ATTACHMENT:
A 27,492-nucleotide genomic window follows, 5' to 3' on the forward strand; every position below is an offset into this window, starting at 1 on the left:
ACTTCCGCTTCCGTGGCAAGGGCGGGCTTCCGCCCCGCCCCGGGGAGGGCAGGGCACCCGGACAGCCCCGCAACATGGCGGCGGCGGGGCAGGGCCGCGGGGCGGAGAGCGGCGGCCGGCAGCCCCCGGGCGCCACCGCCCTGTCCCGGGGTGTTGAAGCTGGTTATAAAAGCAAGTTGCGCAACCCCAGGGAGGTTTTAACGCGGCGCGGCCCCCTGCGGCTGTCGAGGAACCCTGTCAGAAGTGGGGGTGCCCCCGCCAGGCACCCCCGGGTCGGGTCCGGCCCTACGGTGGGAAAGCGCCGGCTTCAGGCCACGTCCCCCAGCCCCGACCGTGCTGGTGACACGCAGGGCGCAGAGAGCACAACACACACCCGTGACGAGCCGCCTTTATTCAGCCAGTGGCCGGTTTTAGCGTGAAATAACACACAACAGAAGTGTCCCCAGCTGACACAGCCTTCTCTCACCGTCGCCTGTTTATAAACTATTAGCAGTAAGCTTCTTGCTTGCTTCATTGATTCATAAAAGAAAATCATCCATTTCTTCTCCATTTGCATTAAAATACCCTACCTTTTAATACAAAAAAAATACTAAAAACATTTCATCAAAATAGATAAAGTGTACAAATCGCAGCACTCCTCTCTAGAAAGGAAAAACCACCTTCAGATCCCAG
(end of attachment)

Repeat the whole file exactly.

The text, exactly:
A 27,492-nucleotide genomic window follows, 5' to 3' on the forward strand; every position below is an offset into this window, starting at 1 on the left:
ACTTCCGCTTCCGTGGCAAGGGCGGGCTTCCGCCCCGCCCCGGGGAGGGCAGGGCACCCGGACAGCCCCGCAACATGGCGGCGGCGGGGCAGGGCCGCGGGGCGGAGAGCGGCGGCCGGCAGCCCCCGGGCGCCACCGCCCTGTCCCGGGGTGTTGAAGCTGGTTATAAAAGCAAGTTGCGCAACCCCAGGGAGGTTTTAACGCGGCGCGGCCCCCTGCGGCTGTCGAGGAACCCTGTCAGAAGTGGGGGTGCCCCCGCCAGGCACCCCCGGGTCGGGTCCGGCCCTACGGTGGGAAAGCGCCGGCTTCAGGCCACGTCCCCCAGCCCCGACCGTGCTGGTGACACGCAGGGCGCAGAGAGCACAACACACACCCGTGACGAGCCGCCTTTATTCAGCCAGTGGCCGGTTTTAGCGTGAAATAACACACAACAGAAGTGTCCCCAGCTGACACAGCCTTCTCTCACCGTCGCCTGTTTATAAACTATTAGCAGTAAGCTTCTTGCTTGCTTCATTGATTCATAAAAGAAAATCATCCATTTCTTCTCCATTTGCATTAAAATACCCTACCTTTTAATACAAAAAAAATACTAAAAACATTTCATCAAAATAGATAAAGTGTACAAATCGCAGCACTCCTCTCTAGAAAGGAAAAACCACCTTCAGATCCCAG